August 08, 2017

Complying or violating the law? The case of Sanctuary Cities

Are so-called “sanctuary cities” complying with the law and protecting its citizens?  Or are they violating the law, interfering with the apprehension of dangerous criminals, and thumbing their proverbial noses at the federal government while at the same time taking millions and in some cases billions of dollars in federal funds?

At the ABA Annual Meeting in New York, experts will address these and other questions related to the U.S. cities that are limiting the federal enforcement of immigration laws.

Sponsored by the Section of State and Local Government Law, “Sanctuary Cities – The Role of State & Local Governments in Addressing Undocumented Immigrants,” will take place during the ABA Annual Meeting on Friday, from 10 to 11:30 a.m. at the Hilton Midtown (Concourse Room A, Concourse Level).

The program is expected to be a hot button topic in light of recent news that the city of Chicago is suing the Justice Department, challenging the constitutionality of the department’s new policy, which withholds federal law enforcement grants from sanctuary cities.

Speakers will include Dennis Herrera, the city attorney for San Francisco, who is fighting to halt enforcement of President Trump’s executive order that would strip sanctuary cities of federal funcing; Bitta Mostofi, the assistant commissioner of the New York City Mayor’s Office of Immigrant Affairs, which oversees New York’s immigration policies; and Michael M. Hethmon, senior counsel at the Reform Law Institute, where he has designed, drafted and defended immigration-related legislation and regulations in federal, state and local jurisdictions throughout the United States.

The session moderator is Ron Kramer, partner, Seyfarth Shaw LLP in Chicago, and the Section of State and Local Government vice chair.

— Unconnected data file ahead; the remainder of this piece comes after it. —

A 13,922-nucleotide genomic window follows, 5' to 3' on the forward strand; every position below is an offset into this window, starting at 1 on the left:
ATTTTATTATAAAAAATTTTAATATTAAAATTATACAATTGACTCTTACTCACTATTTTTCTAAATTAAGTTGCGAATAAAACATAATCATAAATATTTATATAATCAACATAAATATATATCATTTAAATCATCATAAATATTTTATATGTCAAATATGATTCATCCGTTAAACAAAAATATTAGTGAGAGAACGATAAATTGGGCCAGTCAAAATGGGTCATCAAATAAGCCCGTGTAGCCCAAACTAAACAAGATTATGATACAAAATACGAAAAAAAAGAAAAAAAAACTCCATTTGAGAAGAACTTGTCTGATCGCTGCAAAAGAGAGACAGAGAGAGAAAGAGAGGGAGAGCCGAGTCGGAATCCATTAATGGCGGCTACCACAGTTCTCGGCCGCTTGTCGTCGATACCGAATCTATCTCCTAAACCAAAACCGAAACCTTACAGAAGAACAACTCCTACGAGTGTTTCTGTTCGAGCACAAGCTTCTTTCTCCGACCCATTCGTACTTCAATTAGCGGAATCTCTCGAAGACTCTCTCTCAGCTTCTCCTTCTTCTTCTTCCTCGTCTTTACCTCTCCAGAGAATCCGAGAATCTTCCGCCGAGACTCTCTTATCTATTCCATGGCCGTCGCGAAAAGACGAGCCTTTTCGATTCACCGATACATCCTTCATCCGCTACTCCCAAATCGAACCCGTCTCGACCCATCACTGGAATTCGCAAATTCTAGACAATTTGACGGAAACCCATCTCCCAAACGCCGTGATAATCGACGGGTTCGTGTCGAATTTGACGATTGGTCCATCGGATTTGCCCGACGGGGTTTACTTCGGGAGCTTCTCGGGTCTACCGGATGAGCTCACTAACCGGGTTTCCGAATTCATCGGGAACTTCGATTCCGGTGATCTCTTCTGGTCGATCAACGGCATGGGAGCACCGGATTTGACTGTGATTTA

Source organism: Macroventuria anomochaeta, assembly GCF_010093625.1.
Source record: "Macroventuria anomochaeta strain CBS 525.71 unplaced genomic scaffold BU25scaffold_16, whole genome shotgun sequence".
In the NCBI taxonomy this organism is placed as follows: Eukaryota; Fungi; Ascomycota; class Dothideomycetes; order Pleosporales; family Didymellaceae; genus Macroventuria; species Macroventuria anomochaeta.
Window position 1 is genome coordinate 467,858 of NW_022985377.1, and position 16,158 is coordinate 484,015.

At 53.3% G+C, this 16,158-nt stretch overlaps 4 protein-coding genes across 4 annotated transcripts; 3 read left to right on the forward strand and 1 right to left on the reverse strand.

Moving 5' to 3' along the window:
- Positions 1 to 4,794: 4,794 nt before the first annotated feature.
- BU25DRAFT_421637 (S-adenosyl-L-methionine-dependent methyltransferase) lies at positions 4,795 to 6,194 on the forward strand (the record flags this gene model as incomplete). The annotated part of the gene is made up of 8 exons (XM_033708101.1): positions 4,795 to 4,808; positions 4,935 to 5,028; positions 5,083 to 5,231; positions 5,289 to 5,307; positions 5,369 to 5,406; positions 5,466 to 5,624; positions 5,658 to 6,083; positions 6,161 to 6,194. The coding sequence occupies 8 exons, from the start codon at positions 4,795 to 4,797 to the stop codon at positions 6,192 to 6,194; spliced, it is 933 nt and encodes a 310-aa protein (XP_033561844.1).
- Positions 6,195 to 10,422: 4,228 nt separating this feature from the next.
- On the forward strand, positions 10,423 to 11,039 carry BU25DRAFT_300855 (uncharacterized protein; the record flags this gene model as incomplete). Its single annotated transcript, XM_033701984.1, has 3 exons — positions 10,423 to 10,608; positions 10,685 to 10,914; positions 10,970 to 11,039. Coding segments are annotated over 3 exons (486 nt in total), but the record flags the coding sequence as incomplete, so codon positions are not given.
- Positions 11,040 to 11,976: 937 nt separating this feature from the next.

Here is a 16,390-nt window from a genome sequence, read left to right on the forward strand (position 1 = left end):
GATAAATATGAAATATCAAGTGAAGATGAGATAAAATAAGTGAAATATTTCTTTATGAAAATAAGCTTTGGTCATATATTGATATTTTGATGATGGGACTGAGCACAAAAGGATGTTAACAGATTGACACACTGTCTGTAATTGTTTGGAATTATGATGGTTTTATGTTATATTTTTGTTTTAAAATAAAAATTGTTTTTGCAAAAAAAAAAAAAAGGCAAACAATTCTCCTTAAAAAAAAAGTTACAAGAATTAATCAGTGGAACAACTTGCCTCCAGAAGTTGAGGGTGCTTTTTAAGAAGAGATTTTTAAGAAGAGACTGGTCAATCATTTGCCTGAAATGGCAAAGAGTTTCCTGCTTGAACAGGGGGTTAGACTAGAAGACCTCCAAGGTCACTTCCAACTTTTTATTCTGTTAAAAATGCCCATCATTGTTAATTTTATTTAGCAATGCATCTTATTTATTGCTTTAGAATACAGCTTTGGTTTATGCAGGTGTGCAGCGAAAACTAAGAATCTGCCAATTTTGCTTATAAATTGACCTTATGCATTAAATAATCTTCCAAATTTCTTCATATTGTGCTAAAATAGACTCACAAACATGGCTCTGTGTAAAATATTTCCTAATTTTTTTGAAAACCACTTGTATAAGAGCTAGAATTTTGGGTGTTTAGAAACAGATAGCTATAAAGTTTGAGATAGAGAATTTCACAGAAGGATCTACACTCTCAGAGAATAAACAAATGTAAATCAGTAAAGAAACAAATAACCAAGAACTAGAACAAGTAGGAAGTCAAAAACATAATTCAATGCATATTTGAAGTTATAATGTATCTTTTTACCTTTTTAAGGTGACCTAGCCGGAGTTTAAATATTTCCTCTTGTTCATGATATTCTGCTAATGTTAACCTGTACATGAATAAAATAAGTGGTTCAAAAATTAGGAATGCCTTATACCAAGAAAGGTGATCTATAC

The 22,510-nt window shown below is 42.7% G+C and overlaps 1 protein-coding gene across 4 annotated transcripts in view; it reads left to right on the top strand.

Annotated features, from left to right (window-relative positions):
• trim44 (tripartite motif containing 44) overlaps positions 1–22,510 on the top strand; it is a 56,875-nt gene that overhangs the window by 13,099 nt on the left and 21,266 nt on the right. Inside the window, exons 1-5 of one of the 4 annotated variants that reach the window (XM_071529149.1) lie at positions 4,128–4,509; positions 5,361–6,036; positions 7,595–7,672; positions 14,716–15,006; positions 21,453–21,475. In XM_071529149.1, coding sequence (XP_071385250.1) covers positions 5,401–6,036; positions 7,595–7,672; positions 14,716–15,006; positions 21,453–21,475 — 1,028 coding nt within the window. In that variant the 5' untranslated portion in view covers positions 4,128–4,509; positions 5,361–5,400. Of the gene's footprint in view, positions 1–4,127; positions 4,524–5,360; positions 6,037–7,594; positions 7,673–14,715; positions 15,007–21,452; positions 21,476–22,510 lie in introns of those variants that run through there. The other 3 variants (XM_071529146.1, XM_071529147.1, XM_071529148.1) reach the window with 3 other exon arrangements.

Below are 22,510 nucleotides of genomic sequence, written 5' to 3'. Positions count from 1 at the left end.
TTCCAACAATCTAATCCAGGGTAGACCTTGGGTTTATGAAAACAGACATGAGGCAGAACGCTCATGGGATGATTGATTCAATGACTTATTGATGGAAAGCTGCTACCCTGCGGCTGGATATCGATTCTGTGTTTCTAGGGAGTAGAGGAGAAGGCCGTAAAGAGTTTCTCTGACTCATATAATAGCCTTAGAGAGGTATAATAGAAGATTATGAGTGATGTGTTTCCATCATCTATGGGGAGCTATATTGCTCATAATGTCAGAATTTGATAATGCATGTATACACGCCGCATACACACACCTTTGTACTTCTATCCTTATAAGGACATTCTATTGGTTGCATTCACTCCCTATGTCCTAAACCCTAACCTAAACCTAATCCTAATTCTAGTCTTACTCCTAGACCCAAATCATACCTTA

“Sanctuary cities are a hot political topic, yet one many do not fully understand,” Kramer said.

“In his first week in office, President Trump issued an executive order condemning sanctuary cities and directing the attorney general and the Department of Homeland Security to strip ‘sanctuary jurisdictions’ of federal funds,” Kramer explained. “The city and county of San Francisco obtained an injunction to stay the enforcement of that order, but the litigation continues and now bills are pending in Congress to expressly tie federal funding to compliance with federal immigration enforcement demands.”

Kramer said the panel will address numerous questions raised by sanctuary cities: What is a “sanctuary city?”  Are they all the same?  Are sanctuary cities violating the law?  What is it the federal government expectation of local law enforcement?  Can cities detain undocumented immigrants without a warrant without violating the Fourth Amendment?  If sanctuary cities are refusing to cooperate with the federal government, why?  Constitutionally, can the president lawfully punish sanctuary cities by withholding millions, if not billions of dollars, in federal funding?  Can Congress?  Are bills pending in Congress going to pass the Constitutional muster that, so far, Trump’s executive order has not?  What might that mean for law enforcement, undocumented immigrants, and local and state funding?

“While the political left and right may jump to their respective corners on sanctuary cities,” Kramer said, “there are many practical, legal and Constitutional questions wrapped up in this vexing issue.” 

He added, “The session will delve deep into what the real issues are, what authority the federal and local governments have in this area, and how the executive order and pending legislation may impact local governments and undocumented immigrants.”

ABA co-sponsors of this program are the Commission on Immigration and Solo, Small Firm and General Practice Division.